Prevalence, outcome and quality of care among children hospitalized with severe acute malnutrition in Kenyan hospitals: A multi-site observational study

Gachau S, Irimu G, Ayieko P, Akech S, Agweyu A, English M, Clinical Information Network Author Group
PLoS One. 2018;13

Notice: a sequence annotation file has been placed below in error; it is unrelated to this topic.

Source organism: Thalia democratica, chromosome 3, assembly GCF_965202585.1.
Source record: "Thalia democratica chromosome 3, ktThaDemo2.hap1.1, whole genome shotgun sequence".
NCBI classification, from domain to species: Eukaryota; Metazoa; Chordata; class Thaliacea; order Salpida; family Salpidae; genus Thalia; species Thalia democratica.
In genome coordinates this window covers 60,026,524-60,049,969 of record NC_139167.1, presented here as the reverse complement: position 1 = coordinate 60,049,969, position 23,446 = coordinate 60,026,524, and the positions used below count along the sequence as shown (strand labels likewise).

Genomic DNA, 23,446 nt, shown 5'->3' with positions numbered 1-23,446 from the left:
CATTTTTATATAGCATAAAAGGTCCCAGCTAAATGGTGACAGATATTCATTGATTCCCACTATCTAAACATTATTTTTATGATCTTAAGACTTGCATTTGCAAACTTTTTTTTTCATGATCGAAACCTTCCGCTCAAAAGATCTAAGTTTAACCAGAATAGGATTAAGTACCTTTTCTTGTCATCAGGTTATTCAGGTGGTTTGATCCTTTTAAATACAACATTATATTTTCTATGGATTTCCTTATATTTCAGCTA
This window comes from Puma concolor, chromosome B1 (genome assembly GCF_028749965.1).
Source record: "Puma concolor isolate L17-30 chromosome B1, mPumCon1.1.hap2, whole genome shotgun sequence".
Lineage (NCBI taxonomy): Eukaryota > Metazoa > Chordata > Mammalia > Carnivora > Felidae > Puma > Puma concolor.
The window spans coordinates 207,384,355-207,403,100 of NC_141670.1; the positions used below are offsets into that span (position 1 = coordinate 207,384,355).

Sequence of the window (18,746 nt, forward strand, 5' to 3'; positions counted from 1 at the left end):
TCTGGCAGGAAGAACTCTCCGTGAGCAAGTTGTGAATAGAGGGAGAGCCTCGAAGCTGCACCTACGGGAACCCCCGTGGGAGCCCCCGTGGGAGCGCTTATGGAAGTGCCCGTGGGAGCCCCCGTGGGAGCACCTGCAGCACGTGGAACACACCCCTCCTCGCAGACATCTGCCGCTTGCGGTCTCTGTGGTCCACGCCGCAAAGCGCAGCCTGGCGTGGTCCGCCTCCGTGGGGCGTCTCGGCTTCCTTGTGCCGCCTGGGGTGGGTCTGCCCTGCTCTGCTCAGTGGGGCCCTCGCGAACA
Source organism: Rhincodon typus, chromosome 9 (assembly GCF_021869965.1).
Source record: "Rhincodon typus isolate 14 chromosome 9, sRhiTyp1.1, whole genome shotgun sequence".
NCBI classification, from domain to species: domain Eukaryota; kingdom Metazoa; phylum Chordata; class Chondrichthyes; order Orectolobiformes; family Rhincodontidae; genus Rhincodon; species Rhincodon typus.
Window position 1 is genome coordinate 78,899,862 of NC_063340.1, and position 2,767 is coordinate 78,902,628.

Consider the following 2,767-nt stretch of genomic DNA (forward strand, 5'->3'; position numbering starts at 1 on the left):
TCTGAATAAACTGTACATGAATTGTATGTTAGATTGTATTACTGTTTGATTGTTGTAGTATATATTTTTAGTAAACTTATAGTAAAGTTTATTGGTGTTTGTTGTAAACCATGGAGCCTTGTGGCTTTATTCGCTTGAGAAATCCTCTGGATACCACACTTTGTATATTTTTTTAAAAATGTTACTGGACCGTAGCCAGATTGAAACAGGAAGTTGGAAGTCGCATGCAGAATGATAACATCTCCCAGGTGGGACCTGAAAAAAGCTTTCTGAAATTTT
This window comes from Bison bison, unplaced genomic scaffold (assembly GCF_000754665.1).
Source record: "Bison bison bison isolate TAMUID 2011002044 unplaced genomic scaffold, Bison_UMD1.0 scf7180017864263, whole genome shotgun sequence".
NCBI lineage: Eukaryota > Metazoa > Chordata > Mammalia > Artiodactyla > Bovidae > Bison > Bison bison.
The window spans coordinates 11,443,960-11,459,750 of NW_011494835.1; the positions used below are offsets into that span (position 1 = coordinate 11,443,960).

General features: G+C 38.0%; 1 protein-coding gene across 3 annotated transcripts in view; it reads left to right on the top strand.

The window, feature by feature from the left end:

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BACKGROUND: Severe acute malnutrition (SAM) remains a major cause of admission and inpatient mortality worldwide in children aged less than 5 years. In this study, we explored SAM prevalence and outcomes in children admitted in 13 Kenyan hospitals participating in a Clinical Information Network (CIN). We also describe their immediate in-patient management. METHODS: We analyzed data for children aged 1-59 months collected retrospectively from medical records after discharge. Mean, median and ranges were used to summarize pooled and age-specific prevalence and mortality associated with SAM. Documentation of key signs and symptoms (S/S) and performance of indicators of quality of care for selected aspects of the WHO management steps were assessed. Logistic regression models were used to evaluate associations between documented S/S and mortality among SAM patients aged 6-59 months. Loess curves were used to explore performance change over time for indicators of selected SAM management steps. RESULTS: 5306/54140 (9.8%) children aged 1-59 months admitted with medical conditions in CIN hospitals between December 2013 and November 2016 had SAM. SAM prevalence identified by clinicians and case fatality varied widely across hospitals with median proportion (range) of 10.1% (4.6-18.2%) and 14.8% (6.0-28.6%) respectively. Seventeen variables were associated with increased mortality. Performance change over time of management steps varied across hospitals and across selected indicators but suggests some effect of regular audit and feedback. CONCLUSION: Identification of SAM patients, their mortality and adherence to in-patient management recommendations varied across hospitals. An important group of SAM patients are aged less than 6 months. Continued efforts are required to improve management of SAM in routine settings as part of efforts to reduce inpatient mortality.